22 CFR 201.22; 4 C.F.R. §21.0 et. Seq.

The federal government usually elicits private contractors to construct or complete tasks, and it is done through a bidding process. These bids can be protested by other bidders or interested parties, and the bid protests are adjudicated by the United States Government Accountability Office, or the GAO. These protests are done outside of federal court, and do not have to be done with an attorney. However, an attorney will be able to help you procedurally and strategically when protesting bids, and their legal counsel should be sought out whenever practicable.

Protests cannot be filed against nonfederal government agencies – so state, local or foreign governments are exempt. Other federal agencies are also exempted, like the U.S. Postal Service. Like many civil actions, the timeline and rules of procedure are critical in filing a bidding protest. Usually, a protest that challenges the award of a contract must be filed with the GAO within 10 calendar days of the award, or when the protestor knows or should have known about the reason for the protest. Parties who have won the contract that is now being protested have the right to enter the case as an intervenor; however, they are not required to do so as the federal agency is the entity that is required to respond and investigate the claims.

The process begins by the actual filing of a protest, and unless it is dismissed due to procedural or substantial defects, the contracting agency must file a report responding to the protest with the GAO. The GAO, as the middleman, can schedule informal conferences to resolve procedural issues and gather more information in order to ultimately resolve and dispose of the protest. Sometimes, the GAO determines that a full hearing is required to settle the case, which can include witness testimony, documentary evidence, and procedural rulings.

At the end of the process, the GAO will issue a decision either sustaining the protest (finding that the agency is in violation of a procurement statute), and can issue appropriate corrective or rehabilitative action. Or, the GAO can deny the matter and dismiss the protest. The decision either way will be issued no later than 100 days from the date the original protest was filed. The GAO will consider a variety of factors to sustain a protest, including defective solicitations, or the cancellation of a solicitation. When dismissing a case, the GAO will use the grounds found in 4 C.F.R. § 21.5, and include the administration of a contract, untimely protests, or procurements by non-federal agencies.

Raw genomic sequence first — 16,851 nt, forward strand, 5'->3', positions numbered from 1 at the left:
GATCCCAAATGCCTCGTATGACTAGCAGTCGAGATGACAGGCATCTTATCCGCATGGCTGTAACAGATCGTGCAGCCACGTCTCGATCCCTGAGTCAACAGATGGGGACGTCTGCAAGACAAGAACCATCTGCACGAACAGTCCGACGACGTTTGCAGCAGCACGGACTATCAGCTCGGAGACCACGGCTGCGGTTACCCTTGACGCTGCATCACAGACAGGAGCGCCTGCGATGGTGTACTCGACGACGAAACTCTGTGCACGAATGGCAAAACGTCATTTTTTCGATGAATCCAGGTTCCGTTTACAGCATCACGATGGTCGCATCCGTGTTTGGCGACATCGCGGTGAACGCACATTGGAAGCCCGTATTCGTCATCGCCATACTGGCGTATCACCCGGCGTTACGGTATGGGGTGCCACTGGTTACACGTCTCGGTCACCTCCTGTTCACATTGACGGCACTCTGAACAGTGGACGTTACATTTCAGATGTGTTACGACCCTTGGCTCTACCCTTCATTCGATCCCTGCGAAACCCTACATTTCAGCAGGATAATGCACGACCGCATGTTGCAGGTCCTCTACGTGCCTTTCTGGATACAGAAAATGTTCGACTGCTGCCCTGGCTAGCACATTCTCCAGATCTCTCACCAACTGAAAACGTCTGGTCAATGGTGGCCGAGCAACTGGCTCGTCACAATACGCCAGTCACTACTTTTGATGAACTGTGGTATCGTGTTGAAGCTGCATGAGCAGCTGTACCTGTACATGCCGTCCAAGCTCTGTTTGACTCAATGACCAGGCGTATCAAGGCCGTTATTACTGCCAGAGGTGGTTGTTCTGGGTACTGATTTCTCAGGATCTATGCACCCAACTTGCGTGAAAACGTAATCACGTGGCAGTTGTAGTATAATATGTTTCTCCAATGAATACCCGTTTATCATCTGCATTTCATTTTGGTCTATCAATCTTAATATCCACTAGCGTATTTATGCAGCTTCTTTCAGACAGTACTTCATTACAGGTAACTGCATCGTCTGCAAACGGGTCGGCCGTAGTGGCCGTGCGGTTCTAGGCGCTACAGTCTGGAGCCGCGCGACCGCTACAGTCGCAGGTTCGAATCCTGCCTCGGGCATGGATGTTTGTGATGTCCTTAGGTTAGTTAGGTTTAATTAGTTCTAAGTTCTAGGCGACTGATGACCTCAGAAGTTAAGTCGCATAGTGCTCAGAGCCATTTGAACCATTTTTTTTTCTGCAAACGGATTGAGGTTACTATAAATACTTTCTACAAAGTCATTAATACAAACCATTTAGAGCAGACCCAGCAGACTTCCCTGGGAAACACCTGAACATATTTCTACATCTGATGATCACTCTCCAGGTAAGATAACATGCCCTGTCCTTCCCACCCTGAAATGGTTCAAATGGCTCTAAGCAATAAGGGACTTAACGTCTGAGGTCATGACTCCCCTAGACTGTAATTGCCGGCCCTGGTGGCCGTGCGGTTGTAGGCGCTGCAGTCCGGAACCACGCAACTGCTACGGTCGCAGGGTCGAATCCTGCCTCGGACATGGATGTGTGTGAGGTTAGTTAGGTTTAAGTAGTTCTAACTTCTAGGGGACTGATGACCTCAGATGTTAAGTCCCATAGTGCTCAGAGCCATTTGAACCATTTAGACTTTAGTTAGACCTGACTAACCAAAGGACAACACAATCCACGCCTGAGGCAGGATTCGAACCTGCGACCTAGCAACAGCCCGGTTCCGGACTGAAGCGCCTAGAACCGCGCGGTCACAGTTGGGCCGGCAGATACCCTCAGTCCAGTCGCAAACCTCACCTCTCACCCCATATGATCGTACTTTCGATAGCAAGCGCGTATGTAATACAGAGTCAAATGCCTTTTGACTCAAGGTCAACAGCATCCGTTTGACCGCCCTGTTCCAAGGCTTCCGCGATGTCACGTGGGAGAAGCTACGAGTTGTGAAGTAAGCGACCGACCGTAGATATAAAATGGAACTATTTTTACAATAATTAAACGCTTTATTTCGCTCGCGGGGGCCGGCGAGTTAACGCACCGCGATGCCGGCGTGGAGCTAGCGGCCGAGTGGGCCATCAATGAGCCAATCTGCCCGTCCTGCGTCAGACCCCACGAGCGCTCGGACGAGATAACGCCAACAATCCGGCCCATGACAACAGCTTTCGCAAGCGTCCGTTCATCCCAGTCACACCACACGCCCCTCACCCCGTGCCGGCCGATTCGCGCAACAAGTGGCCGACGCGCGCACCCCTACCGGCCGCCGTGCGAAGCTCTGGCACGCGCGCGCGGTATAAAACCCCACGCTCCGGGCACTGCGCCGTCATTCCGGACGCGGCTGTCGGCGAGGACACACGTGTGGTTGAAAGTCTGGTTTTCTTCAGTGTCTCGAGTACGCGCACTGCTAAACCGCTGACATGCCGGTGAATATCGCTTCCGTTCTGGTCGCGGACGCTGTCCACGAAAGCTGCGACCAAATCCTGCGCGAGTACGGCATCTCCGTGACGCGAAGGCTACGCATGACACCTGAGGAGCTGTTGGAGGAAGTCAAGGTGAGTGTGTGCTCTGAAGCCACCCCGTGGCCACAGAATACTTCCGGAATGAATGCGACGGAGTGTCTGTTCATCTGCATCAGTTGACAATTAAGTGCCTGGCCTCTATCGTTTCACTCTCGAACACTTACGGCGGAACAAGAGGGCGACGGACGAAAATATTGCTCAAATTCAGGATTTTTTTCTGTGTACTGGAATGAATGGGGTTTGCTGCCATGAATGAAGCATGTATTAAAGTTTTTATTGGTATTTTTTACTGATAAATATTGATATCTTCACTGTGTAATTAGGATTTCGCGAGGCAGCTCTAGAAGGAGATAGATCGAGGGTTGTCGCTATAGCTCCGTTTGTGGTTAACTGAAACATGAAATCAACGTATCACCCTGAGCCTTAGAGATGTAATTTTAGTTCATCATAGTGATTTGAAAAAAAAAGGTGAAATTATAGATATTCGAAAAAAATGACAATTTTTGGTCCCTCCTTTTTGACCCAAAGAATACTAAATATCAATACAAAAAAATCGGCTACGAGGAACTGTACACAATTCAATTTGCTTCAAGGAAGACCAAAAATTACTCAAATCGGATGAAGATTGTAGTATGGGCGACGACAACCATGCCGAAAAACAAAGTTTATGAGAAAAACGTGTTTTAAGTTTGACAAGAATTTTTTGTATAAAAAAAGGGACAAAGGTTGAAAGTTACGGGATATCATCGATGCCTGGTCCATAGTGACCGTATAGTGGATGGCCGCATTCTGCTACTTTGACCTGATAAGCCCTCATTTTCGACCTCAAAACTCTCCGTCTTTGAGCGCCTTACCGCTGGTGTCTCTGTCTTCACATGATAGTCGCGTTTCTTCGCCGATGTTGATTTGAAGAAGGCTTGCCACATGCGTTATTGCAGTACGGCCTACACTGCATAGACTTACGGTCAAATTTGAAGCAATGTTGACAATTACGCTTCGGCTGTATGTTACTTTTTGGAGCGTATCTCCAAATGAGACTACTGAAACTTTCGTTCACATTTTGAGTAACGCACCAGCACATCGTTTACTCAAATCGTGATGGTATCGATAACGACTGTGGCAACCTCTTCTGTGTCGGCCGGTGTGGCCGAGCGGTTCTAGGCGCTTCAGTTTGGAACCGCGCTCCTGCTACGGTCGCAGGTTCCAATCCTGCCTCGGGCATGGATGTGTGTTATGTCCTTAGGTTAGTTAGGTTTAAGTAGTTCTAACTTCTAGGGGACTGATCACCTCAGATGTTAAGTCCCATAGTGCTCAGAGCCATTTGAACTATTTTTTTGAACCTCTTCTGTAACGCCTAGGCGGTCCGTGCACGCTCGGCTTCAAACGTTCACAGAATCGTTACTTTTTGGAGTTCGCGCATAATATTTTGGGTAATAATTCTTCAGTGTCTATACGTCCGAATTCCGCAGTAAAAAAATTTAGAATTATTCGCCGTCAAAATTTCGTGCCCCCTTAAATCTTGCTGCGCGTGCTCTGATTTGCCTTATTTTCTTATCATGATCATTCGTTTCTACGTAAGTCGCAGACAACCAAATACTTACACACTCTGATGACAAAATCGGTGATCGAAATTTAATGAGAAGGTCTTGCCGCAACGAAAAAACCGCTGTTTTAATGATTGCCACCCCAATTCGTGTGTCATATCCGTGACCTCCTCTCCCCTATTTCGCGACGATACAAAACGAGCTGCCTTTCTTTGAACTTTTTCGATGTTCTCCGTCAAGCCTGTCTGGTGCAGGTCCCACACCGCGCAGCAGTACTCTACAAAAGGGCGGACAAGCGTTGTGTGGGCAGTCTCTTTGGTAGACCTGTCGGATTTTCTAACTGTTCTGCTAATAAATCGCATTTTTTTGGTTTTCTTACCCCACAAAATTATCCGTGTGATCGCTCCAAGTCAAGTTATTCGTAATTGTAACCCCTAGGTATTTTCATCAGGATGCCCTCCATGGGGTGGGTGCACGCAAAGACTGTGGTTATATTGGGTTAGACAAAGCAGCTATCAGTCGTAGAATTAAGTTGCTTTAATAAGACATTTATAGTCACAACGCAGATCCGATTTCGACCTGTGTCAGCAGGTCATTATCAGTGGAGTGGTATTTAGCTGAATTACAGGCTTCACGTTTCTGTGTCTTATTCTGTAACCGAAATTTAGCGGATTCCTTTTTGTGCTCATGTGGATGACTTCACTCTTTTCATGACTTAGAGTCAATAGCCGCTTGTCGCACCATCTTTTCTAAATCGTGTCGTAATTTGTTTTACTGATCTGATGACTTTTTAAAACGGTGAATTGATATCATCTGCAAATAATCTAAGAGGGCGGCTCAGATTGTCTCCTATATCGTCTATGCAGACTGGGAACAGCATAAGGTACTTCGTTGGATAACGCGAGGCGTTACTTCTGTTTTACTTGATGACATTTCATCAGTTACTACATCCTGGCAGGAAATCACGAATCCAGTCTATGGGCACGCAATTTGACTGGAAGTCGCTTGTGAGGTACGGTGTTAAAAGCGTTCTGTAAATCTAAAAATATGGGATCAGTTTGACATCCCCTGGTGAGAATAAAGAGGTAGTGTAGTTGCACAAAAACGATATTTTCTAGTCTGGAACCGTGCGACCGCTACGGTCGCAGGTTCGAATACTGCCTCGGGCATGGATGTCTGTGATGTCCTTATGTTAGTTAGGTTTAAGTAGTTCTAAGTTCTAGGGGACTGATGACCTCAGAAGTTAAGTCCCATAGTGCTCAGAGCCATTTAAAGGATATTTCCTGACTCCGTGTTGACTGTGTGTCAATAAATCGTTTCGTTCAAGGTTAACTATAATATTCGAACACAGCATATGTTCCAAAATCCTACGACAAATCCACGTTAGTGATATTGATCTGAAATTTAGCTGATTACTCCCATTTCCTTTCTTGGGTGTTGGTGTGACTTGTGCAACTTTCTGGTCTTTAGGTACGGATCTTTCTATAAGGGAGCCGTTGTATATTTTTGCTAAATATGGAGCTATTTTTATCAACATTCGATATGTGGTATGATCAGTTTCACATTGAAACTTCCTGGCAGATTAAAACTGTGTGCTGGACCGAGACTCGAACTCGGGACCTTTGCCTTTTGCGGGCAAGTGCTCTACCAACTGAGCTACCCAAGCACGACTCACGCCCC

Once the GAO receives the protest, they will send the party protesting official notice of their receipt, and will include the expected date upon which a decision will be issued. The format and procedure for filing a protest is detailed, and a competent licensed attorney will be able to provide guidance or perform the steps of a protest on your behalf. The GAO will also contact the contracting agency of the receipt of a protest, usually via phone call, which triggers the automatic stay or performance of the contract, and puts the agency on notice to respond to the protest.

Regardless of whether or not an attorney is hired, there should never be any ex parte communications between the protestor and the GAO attorney. An ex parte communication is one that occurs between the party and the arbiter (the GAO attorney) without the presence of the opposing party, concerning the substance of the case. Hiring an attorney to assist with the bidding protest process can provide peace of mind and could be worth the investment.